Divided New York High Court Finds 6-Year Statute of Limitations Against Contractors

In most New York subrogation cases, the statute of limitations runs three years from the date of loss (i.e., the date of the fire, water damage, automobile accident, etc.).  This “three years from date of loss” rule governs in product liability cases against the makers and distributors of defective products, for example.

New York courts have traditionally treated lawsuits against contractors and architects differently than product liability cases, for purposes of the statute of limitations. The law has been clear for years that the statute of limitations for suits against contractors/architects starts to run from the date the “work is substantially completed,” not from the date of loss.  In cases involving the construction of houses, several courts have held that the work is deemed “completed” when the municipality issues a Certificate of Occupancy, ostensibly certifying that the house is safe to be occupied.

There was ambiguity in the law, however, as to whether actions against architects and contractors run three years or six years from the date their work is completed.   New York’s highest court recently ruled that actions run six years from the completion of work.  Two judges dissented, however, stating their opinion that such actions should be filed within three years of completion of the work. [1]

Nassau and Suffolk counties in Long Island entered into contracts with construction companies in the 1970s for sewer work to be performed.  The contracts contained “protection clauses” that required the contractors to restore the roadways to their “usual condition” after the sewer work was performed.  The sewers were installed in the 1970s and 1980s.  Thereafter, the sewer lines settled, which damaged the roadways.  Certain towns and villages filed several lawsuits against the contractors seeking reimbursement for the cost to fix their roadways.  These towns and villages were not parties to the original contracts, which were signed by the counties.  The Court cited its 1995 Newburgh case in holding that, regardless of how the Plaintiff characterizes the claim in its complaint, “all liability for defective construction has its genesis in the contractual relationship of the parties.”  In cases against architects or contractors, the clock starts to run upon “completion of performance.”   Here, the towns and villages were “third-party beneficiaries” of the contracts that Nassau and Suffolk counties had signed with the contractors and they alleged that they were injured because the contractors violated the “protection clauses” of those contracts.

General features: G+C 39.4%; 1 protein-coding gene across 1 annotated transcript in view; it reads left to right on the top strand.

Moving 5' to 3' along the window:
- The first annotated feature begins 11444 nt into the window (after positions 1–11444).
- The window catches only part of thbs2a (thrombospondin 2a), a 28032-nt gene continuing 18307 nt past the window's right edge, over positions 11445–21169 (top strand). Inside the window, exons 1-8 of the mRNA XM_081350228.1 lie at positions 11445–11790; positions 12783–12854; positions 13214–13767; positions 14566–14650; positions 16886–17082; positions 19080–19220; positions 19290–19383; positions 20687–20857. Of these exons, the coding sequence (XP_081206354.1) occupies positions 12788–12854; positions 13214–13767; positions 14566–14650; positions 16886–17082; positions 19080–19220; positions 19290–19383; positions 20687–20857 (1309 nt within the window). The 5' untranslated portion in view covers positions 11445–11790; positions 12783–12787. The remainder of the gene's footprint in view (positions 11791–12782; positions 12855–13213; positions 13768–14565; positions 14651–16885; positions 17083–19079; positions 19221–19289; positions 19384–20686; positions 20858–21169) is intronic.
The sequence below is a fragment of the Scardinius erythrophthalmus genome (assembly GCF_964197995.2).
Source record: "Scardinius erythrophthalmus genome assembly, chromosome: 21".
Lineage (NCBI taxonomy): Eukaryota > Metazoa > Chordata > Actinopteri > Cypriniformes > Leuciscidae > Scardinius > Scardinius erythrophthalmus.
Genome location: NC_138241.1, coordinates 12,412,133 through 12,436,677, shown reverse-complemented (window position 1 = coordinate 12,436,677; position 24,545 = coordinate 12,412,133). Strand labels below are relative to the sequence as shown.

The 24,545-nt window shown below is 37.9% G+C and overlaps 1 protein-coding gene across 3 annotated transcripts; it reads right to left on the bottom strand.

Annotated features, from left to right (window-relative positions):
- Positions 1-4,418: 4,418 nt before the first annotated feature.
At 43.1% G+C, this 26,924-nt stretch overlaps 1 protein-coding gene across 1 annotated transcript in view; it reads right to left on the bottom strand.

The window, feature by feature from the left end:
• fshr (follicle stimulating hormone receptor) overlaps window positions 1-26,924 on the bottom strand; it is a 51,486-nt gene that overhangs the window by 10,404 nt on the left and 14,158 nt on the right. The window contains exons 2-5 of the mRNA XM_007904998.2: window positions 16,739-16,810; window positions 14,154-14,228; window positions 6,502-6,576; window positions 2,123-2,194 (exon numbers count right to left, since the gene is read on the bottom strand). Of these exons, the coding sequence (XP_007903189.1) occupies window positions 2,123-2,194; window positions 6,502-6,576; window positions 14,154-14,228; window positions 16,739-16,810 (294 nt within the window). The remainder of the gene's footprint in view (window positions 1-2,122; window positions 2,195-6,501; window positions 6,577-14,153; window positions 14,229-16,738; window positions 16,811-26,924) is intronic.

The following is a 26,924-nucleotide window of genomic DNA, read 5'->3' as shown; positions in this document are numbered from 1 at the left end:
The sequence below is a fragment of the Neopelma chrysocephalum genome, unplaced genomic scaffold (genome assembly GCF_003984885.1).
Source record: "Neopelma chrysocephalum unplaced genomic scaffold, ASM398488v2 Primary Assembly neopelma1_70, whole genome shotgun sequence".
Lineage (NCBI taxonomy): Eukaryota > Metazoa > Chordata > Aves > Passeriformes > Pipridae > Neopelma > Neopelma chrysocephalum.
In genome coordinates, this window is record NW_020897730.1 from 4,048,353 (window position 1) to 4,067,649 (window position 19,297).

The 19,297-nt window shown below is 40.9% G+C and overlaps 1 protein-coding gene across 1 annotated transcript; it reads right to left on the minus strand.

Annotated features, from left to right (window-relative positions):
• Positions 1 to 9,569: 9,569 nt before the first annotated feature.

The majority of the Court went on to state that Plaintiff’s claims for damages under a “continuing public nuisance” theory were also barred, but that these claims were governed by a shorter three-years statute of limitations. 

In dissent, two judges expressed their opinion that all claims against contractors and architects should be governed by a three-year statute of limitations which begins to run when the work is substantially completed.  The dissenters expressed that the construction contracts “have nothing to do with this case” and that the claims were simple tort negligence claims, which should be governed by a three-year from completion of work statute of limitations.  Since the sewer work was completed in the 1980s, it makes no difference under the facts of this case whether the court applied a three-year or six-year statute of limitations.  However, the dissenters stated their concern that, allowing a six-year statute of limitations against contractors would later prove to be a “boon to future plaintiffs.”

BOTTOM LINE: The result is good news for subrogating insurance carriers.   There had been ambiguity in the past as to whether subrogation suits against contractors or architects had to be brought within three or six years of the date of the completion of work.  New York’s highest court has settled the issue, holding explicitly that such claims may be brought within six (6) years of the completion of work.

[1] Town of Oyster Bay et al. v. Lizza Industries, et al., No. 214-223 2013 N.Y. LEXIS 3477 (December 17, 2013)


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